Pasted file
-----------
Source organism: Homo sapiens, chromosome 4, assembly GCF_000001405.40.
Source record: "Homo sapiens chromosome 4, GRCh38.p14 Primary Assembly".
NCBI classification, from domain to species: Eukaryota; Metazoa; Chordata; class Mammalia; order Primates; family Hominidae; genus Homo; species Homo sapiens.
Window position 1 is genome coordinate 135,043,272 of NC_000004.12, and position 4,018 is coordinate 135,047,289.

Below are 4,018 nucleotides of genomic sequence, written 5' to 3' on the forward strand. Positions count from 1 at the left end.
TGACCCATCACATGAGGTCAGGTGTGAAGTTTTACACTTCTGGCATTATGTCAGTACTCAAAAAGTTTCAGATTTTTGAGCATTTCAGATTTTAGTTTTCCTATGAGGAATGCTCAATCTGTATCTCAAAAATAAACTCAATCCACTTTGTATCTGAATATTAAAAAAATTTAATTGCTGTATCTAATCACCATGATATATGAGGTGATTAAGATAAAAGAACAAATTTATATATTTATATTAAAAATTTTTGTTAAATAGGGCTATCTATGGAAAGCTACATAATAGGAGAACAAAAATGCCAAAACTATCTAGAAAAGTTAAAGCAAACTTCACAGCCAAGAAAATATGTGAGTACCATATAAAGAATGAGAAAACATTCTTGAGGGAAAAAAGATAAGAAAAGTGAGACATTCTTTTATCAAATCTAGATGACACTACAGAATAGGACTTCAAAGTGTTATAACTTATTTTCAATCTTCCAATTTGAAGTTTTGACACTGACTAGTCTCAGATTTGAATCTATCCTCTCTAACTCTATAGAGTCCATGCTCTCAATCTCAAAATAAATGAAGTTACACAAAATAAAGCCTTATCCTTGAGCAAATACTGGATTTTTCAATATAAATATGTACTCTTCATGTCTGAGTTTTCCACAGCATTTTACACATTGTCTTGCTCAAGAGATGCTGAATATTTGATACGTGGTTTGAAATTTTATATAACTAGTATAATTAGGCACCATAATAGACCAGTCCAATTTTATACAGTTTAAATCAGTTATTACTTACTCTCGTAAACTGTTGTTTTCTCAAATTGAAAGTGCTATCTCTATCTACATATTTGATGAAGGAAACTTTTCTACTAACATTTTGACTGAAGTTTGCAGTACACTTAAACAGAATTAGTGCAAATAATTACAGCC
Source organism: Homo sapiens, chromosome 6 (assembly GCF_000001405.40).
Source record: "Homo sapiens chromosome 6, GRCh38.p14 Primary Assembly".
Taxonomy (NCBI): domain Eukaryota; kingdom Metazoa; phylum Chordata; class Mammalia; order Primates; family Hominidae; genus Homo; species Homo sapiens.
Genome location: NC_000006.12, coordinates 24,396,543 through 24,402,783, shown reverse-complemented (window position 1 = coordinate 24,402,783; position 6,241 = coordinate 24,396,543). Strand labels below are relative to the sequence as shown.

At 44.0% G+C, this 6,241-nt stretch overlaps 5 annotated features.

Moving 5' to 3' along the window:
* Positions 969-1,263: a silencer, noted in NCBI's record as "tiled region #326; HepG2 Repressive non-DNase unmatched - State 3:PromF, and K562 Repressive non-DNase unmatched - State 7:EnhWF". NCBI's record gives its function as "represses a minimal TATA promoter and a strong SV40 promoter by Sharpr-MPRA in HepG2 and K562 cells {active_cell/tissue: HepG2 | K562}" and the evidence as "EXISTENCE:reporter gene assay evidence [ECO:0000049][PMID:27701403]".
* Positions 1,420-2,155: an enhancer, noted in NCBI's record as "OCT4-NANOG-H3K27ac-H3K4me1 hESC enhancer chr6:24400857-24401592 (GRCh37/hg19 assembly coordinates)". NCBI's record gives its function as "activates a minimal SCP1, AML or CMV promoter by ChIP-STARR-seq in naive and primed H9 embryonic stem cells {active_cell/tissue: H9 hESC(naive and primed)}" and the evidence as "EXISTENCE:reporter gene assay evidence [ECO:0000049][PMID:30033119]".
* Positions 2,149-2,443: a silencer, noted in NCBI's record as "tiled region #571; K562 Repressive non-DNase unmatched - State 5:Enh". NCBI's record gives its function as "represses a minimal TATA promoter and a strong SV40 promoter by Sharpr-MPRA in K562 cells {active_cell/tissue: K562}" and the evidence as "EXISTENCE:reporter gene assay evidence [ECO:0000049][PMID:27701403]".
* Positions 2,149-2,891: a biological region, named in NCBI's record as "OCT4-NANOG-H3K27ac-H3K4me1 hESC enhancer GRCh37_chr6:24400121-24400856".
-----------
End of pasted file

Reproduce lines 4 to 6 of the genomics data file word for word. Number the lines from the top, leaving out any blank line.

Window position 1 is genome coordinate 135,043,272 of NC_000004.12, and position 4,018 is coordinate 135,047,289.

Below are 4,018 nucleotides of genomic sequence, written 5' to 3' on the forward strand. Positions count from 1 at the left end.
TGACCCATCACATGAGGTCAGGTGTGAAGTTTTACACTTCTGGCATTATGTCAGTACTCAAAAAGTTTCAGATTTTTGAGCATTTCAGATTTTAGTTTTCCTATGAGGAATGCTCAATCTGTATCTCAAAAATAAACTCAATCCACTTTGTATCTGAATATTAAAAAAATTTAATTGCTGTATCTAATCACCATGATATATGAGGTGATTAAGATAAAAGAACAAATTTATATATTTATATTAAAAATTTTTGTTAAATAGGGCTATCTATGGAAAGCTACATAATAGGAGAACAAAAATGCCAAAACTATCTAGAAAAGTTAAAGCAAACTTCACAGCCAAGAAAATATGTGAGTACCATATAAAGAATGAGAAAACATTCTTGAGGGAAAAAAGATAAGAAAAGTGAGACATTCTTTTATCAAATCTAGATGACACTACAGAATAGGACTTCAAAGTGTTATAACTTATTTTCAATCTTCCAATTTGAAGTTTTGACACTGACTAGTCTCAGATTTGAATCTATCCTCTCTAACTCTATAGAGTCCATGCTCTCAATCTCAAAATAAATGAAGTTACACAAAATAAAGCCTTATCCTTGAGCAAATACTGGATTTTTCAATATAAATATGTACTCTTCATGTCTGAGTTTTCCACAGCATTTTACACATTGTCTTGCTCAAGAGATGCTGAATATTTGATACGTGGTTTGAAATTTTATATAACTAGTATAATTAGGCACCATAATAGACCAGTCCAATTTTATACAGTTTAAATCAGTTATTACTTACTCTCGTAAACTGTTGTTTTCTCAAATTGAAAGTGCTATCTCTATCTACATATTTGATGAAGGAAACTTTTCTACTAACATTTTGACTGAAGTTTGCAGTACACTTAAACAGAATTAGTGCAAATAATTACAGCC